Breath facilitates movement!
A key principle of Pilates is learning how to breathe so you can safely activate the abdominals and maintain core support.
Breathing is a process that takes time to learn and embody. It is a tool and not a rule! The more you practice Pilates the more natural the breathing pattern becomes and the greater you can use the breath to both assist and challenge movement.
As Joseph Pilates once said: ‘Above everything learn to breathe.’
Posterior lateral breathing is our favoured breathing technique and this simply means breathing through the side and back of your rip cage. You can visualise this method of breathing by expanding your rib cage as if it was an accordion, flaring out sidewards and upwards. If you struggle with this, try placing your hands on the side and back of your rib cage, with the heel of your palm on the back aspect and your fingers wrapping around the side and front of the ribcage. Placing slight pressure on your ribs, as you breath in, feel the ribs open up sidewards and lift gently towards your shoulders. As you breathe out feel the ribs connect downwards and together as if they are knitting towards the sternum (breastbone).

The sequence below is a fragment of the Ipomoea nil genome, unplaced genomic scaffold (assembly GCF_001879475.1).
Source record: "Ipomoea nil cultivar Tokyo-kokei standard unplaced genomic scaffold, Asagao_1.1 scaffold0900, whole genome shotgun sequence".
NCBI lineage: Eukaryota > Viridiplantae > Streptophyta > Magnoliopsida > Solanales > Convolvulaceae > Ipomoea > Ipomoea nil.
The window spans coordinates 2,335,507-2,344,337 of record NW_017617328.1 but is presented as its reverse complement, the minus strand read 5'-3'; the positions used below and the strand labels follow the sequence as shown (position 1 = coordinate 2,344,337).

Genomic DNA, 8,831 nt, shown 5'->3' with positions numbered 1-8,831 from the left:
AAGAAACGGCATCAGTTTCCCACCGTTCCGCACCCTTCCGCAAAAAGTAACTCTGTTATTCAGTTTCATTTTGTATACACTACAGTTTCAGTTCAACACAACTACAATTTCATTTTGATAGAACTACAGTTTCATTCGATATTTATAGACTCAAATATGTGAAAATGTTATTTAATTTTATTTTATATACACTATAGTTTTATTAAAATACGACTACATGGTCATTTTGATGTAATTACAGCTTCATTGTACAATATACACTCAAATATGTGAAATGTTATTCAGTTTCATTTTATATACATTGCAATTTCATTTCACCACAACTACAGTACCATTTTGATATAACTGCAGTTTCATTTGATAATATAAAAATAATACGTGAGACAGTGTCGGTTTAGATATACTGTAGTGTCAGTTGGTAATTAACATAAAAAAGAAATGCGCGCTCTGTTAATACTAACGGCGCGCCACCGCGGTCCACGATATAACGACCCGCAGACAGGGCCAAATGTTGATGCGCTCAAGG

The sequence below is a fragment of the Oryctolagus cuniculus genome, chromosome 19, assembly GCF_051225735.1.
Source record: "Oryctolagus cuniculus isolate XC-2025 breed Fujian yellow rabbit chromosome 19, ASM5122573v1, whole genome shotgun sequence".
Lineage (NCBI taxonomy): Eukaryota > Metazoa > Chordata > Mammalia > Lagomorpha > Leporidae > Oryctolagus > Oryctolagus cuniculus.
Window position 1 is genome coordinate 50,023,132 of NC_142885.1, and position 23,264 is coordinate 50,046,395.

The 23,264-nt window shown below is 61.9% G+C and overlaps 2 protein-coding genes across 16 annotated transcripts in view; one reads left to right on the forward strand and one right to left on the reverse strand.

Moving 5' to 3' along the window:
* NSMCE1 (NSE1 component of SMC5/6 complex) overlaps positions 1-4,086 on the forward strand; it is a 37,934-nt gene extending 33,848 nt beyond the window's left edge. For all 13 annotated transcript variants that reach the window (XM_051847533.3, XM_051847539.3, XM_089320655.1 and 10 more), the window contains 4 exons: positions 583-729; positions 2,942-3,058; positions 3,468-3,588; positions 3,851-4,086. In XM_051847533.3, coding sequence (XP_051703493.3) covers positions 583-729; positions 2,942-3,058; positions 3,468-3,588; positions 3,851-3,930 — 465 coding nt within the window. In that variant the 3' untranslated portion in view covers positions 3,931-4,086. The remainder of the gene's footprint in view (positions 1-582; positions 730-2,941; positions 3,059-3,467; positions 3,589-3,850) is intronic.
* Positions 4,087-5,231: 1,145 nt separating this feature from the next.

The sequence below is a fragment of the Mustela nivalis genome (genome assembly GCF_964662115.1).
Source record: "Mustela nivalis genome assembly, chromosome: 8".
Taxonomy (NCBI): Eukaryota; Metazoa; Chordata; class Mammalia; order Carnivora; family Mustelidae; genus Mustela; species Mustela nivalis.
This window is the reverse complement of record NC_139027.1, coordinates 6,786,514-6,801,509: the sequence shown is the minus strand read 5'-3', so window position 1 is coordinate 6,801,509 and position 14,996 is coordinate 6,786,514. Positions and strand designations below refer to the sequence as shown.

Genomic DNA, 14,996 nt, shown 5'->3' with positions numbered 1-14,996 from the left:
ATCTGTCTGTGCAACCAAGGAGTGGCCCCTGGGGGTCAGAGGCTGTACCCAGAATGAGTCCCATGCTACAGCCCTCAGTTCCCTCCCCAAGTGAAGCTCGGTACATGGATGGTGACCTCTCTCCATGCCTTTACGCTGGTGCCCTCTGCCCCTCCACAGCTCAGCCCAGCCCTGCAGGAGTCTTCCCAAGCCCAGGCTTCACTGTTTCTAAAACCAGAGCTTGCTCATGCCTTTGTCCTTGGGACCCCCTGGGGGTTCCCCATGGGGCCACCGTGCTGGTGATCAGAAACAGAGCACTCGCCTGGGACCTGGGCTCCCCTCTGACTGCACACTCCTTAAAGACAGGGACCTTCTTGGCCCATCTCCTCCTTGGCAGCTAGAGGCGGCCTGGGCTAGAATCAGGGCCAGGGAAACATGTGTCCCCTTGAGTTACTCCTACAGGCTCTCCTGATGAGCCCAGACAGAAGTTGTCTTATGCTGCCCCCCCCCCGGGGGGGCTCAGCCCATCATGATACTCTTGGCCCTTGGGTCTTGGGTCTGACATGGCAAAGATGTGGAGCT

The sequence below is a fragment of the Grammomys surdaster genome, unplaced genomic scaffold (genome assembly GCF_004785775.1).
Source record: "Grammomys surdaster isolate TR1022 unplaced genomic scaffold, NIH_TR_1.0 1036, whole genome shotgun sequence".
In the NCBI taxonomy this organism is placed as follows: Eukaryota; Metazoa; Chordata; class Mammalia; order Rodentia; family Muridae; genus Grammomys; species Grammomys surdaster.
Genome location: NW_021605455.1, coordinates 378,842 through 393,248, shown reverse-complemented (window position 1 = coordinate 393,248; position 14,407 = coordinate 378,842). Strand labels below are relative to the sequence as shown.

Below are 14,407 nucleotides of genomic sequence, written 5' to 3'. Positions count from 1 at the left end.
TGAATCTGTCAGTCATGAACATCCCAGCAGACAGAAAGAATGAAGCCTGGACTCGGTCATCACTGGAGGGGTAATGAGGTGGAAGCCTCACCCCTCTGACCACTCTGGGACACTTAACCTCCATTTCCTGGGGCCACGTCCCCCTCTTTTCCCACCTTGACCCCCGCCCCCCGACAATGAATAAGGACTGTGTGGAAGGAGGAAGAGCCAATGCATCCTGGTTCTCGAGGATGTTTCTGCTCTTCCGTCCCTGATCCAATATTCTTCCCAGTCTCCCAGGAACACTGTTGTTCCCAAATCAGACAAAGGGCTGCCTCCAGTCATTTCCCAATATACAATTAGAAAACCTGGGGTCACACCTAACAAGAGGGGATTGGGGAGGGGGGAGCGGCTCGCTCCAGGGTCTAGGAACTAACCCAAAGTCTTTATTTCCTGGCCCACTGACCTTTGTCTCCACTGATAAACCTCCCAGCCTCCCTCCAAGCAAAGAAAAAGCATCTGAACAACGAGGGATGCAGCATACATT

There are other forms of breathing – accessory breathing which usually occurs at the top of the chest and into the neck, and diaphragmatic breathing or belly breathing where the belly expands and contracts with the breathe. It is important that we can breathe in all these different ways however our Posterior Lateral breathing is our breath pattern in Pilates. This is how you can get the greatest lung capacity combined with the connection of the abdominals.
The more you can understand how you breathe the easier it is to use breathing to challenge and support you in the execution of movement.
If you know you have a little trouble with your breathing, why not ask your instructor for some more information about how you can improve your breath whilst moving.